In February 2014, the Congressional Budget Office (CBO) estimated that an increase to the federal minimum wage would eliminate up to one million jobs in the U.S., with a loss of 500,000 jobs being the CBO’s “central estimate”. Last Friday, the United States Department of Labor released a Regional and State Employment and Unemployment Summary essentially stating that not much has changed. Some states are even seeing faster job growth after increasing their minimum wage rates.
John Schmitt, a senior economist at the Center for Economic and Policy Research (CEPR) said of the summary: “It raised serious questions about the claims that a raise in the minimum wage is a jobs disaster.” He also noted that the “data isn’t definitive, but is probably a reasonable first cut at what’s going on.”
The CBO Versus Obama: What Do Minimum Wage and Job Growth Data Mean?
The U.S. is in the midst of a battle between those in favor of a federal minimum wage increase and those opposed to it; those who want to achieve pay equality and a living wage and those who are concerned about stifling business growth through artificial wage increases.
President Obama’s Administration is actively pushing to increase the minimum wage to $10.10 per hour and even used his Executive Order power to mandate a minimum wage increase for Federal contractors. The Department of Labor (DOL) is openly advocating for a federal minimum wage increase and the Obama-appointed Secretary of Labor (Thomas Perez) making whistle-stop tours of workplaces voluntarily paying more than minimum wage.
How could there be disagreement over the effect of minimum wage increases and job growth?
2014 Big Year for Elections
Here are some facts that might shed light on conflicting viewpoints on economic and wage growth data. In 2014:
- 35 seats in the U.S. Senate are up for election.
- 435 seats in the U.S. House of Representatives are up for election.
- 36 governorships are up for election.
Both sides of the political aisle will leverage every bit of data they can to fit their political agendas, and this could be a pivotal year for Democrats to solidify control of the Congress and set the stage for a strong run for the next Presidential election in 2016.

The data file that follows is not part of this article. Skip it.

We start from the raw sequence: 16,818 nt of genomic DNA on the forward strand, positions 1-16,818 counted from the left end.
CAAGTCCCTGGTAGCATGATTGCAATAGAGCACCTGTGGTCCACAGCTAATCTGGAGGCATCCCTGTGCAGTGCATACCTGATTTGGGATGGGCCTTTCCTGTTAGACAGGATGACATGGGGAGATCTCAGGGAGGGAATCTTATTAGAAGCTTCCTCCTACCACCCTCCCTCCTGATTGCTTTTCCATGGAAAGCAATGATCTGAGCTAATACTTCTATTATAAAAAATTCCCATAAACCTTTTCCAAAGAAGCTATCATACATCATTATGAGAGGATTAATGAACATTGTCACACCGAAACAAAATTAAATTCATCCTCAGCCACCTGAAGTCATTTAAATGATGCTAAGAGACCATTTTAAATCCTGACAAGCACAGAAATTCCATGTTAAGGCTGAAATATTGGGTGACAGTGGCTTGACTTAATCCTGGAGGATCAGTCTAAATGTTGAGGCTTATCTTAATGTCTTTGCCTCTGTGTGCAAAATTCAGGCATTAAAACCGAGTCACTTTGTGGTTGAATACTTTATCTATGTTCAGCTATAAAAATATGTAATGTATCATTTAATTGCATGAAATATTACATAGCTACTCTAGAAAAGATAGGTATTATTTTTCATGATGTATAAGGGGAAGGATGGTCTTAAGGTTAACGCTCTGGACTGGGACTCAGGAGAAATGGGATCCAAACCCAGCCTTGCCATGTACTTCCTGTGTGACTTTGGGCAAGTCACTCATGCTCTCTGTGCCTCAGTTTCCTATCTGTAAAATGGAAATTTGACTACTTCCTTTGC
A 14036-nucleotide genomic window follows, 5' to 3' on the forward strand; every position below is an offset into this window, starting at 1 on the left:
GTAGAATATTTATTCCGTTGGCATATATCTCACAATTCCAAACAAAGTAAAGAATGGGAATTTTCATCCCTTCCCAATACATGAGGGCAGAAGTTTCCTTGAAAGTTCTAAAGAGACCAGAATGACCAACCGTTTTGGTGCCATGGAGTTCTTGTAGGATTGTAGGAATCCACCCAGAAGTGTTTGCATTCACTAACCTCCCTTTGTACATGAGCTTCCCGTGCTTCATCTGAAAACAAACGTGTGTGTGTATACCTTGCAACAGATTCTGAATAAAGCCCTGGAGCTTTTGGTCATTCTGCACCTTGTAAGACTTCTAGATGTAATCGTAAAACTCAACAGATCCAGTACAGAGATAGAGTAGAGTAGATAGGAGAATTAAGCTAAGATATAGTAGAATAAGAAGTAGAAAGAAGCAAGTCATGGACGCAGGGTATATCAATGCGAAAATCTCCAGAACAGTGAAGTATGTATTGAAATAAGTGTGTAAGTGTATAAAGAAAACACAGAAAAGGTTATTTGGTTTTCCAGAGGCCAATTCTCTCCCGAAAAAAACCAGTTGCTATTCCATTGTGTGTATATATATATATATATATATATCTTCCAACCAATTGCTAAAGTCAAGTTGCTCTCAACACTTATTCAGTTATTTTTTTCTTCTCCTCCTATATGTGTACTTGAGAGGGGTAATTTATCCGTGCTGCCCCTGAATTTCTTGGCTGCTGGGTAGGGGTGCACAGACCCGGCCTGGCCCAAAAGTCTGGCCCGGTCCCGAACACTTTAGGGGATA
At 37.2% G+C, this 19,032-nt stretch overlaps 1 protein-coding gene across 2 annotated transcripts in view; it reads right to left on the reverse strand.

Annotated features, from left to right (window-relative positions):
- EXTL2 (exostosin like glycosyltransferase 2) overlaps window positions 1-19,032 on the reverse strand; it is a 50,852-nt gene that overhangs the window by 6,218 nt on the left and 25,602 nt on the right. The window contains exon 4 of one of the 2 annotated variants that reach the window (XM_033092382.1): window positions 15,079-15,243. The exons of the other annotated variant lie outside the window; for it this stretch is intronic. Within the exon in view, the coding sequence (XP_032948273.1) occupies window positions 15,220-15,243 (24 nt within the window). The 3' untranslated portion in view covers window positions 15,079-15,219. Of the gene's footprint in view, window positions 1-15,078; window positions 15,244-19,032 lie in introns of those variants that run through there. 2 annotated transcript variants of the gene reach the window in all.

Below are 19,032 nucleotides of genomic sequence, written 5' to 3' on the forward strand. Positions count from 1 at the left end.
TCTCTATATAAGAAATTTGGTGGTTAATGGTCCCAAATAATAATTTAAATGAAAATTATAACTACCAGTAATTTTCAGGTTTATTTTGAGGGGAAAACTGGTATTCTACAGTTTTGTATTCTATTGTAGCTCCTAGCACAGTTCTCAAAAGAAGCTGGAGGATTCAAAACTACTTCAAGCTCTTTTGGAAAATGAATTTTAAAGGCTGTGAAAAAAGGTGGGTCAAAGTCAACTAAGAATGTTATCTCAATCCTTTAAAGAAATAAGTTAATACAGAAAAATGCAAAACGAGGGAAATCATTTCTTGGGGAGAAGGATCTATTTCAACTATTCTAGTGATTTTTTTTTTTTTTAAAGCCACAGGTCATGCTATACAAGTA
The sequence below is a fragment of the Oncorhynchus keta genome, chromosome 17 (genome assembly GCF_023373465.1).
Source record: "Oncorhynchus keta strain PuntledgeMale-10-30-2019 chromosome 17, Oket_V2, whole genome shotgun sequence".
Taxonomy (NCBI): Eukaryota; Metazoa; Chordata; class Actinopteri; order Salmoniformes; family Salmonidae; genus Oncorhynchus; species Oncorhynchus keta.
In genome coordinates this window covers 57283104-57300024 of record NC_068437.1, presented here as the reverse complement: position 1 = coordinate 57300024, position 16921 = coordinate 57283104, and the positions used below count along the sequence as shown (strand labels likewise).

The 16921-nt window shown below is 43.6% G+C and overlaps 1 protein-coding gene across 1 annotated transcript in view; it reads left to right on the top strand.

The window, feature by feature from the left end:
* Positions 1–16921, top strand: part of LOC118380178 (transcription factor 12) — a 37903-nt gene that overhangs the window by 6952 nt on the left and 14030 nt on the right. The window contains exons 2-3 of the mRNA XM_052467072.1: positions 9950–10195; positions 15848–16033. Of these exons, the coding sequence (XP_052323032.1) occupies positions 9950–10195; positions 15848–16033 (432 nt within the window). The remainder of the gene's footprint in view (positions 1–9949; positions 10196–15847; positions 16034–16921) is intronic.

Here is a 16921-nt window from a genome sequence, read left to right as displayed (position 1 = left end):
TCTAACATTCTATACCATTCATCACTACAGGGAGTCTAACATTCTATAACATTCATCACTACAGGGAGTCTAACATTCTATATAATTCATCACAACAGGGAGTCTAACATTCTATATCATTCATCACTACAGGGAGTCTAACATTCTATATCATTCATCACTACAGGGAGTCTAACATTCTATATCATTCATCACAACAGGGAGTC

Democrats are hammering on minimum wage increases as a major plank in the party platform because it resonates with nearly 76 million minimum wage workers in the U.S. If the promise of a minimum wage increase gets those people to the polls, the Democrats could assume total control of the country’s political machine from the Federal level down to municipal elections – with cities like Seattle, Seatac, Wash., and Richmond, Calif., increasing their minimum wage well above President Obama’s proposed $10.10 federal minimum wage.
Bear in mind that states like Connecticut and Maryland (who have Democratic majorities in their legislatures and Democratic governors) are making the jump to $10.10 minimum wage rates in stages (2016 and 2018 respectively) – just in time for critical elections but not long enough to determine the enduring effects of significant increases to minimum wage rates.
Who Typically Earns the Federal Minimum Wage?
Minimum wage workers are typically under the age of 25, single, and work part-time. The highest percentages of those workers are employed in the service industry – either in food preparation or waiting tables. The workers waiting tables receive a federal tipped minimum wage – the minimum wage required to be paid to tipped employees. This wage is set lower than the standard federal minimum wage to include customer tips.
For more information on Minimum Wage, please click here.